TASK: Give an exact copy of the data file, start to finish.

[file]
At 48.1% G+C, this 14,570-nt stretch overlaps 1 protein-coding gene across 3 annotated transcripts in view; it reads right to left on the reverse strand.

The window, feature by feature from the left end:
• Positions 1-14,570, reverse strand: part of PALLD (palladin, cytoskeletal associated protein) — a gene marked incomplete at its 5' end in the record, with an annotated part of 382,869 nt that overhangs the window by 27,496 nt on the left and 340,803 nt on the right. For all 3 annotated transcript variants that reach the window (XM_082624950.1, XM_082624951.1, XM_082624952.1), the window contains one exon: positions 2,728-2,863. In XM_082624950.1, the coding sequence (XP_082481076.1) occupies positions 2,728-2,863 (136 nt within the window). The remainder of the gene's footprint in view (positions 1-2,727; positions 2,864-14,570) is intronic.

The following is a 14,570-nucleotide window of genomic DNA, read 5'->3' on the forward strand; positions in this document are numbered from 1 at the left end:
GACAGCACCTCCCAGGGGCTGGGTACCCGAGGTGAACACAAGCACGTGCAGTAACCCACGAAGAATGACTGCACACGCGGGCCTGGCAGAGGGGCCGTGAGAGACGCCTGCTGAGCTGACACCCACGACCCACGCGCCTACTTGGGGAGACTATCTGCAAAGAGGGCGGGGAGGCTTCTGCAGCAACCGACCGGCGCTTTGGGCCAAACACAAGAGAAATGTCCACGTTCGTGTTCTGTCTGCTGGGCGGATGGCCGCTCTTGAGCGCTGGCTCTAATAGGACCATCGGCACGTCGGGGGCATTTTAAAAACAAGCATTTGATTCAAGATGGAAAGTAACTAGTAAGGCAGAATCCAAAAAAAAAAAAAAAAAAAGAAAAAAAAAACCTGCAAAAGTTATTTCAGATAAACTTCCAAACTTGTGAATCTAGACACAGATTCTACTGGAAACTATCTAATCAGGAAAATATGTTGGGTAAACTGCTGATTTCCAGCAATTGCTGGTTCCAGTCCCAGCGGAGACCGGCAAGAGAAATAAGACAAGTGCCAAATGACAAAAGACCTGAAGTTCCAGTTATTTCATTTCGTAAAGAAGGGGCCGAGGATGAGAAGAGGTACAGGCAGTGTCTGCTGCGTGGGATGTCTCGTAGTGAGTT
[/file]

At 48.1% G+C, this 14,570-nt stretch overlaps 1 protein-coding gene across 3 annotated transcripts in view; it reads right to left on the reverse strand.

The window, feature by feature from the left end:
• Positions 1-14,570, reverse strand: part of PALLD (palladin, cytoskeletal associated protein) — a gene marked incomplete at its 5' end in the record, with an annotated part of 382,869 nt that overhangs the window by 27,496 nt on the left and 340,803 nt on the right. For all 3 annotated transcript variants that reach the window (XM_082624950.1, XM_082624951.1, XM_082624952.1), the window contains one exon: positions 2,728-2,863. In XM_082624950.1, the coding sequence (XP_082481076.1) occupies positions 2,728-2,863 (136 nt within the window). The remainder of the gene's footprint in view (positions 1-2,727; positions 2,864-14,570) is intronic.

The following is a 14,570-nucleotide window of genomic DNA, read 5'->3' on the forward strand; positions in this document are numbered from 1 at the left end:
GACAGCACCTCCCAGGGGCTGGGTACCCGAGGTGAACACAAGCACGTGCAGTAACCCACGAAGAATGACTGCACACGCGGGCCTGGCAGAGGGGCCGTGAGAGACGCCTGCTGAGCTGACACCCACGACCCACGCGCCTACTTGGGGAGACTATCTGCAAAGAGGGCGGGGAGGCTTCTGCAGCAACCGACCGGCGCTTTGGGCCAAACACAAGAGAAATGTCCACGTTCGTGTTCTGTCTGCTGGGCGGATGGCCGCTCTTGAGCGCTGGCTCTAATAGGACCATCGGCACGTCGGGGGCATTTTAAAAACAAGCATTTGATTCAAGATGGAAAGTAACTAGTAAGGCAGAATCCAAAAAAAAAAAAAAAAAAAGAAAAAAAAAACCTGCAAAAGTTATTTCAGATAAACTTCCAAACTTGTGAATCTAGACACAGATTCTACTGGAAACTATCTAATCAGGAAAATATGTTGGGTAAACTGCTGATTTCCAGCAATTGCTGGTTCCAGTCCCAGCGGAGACCGGCAAGAGAAATAAGACAAGTGCCAAATGACAAAAGACCTGAAGTTCCAGTTATTTCATTTCGTAAAGAAGGGGCCGAGGATGAGAAGAGGTACAGGCAGTGTCTGCTGCGTGGGATGTCTCGTAGTGAGTT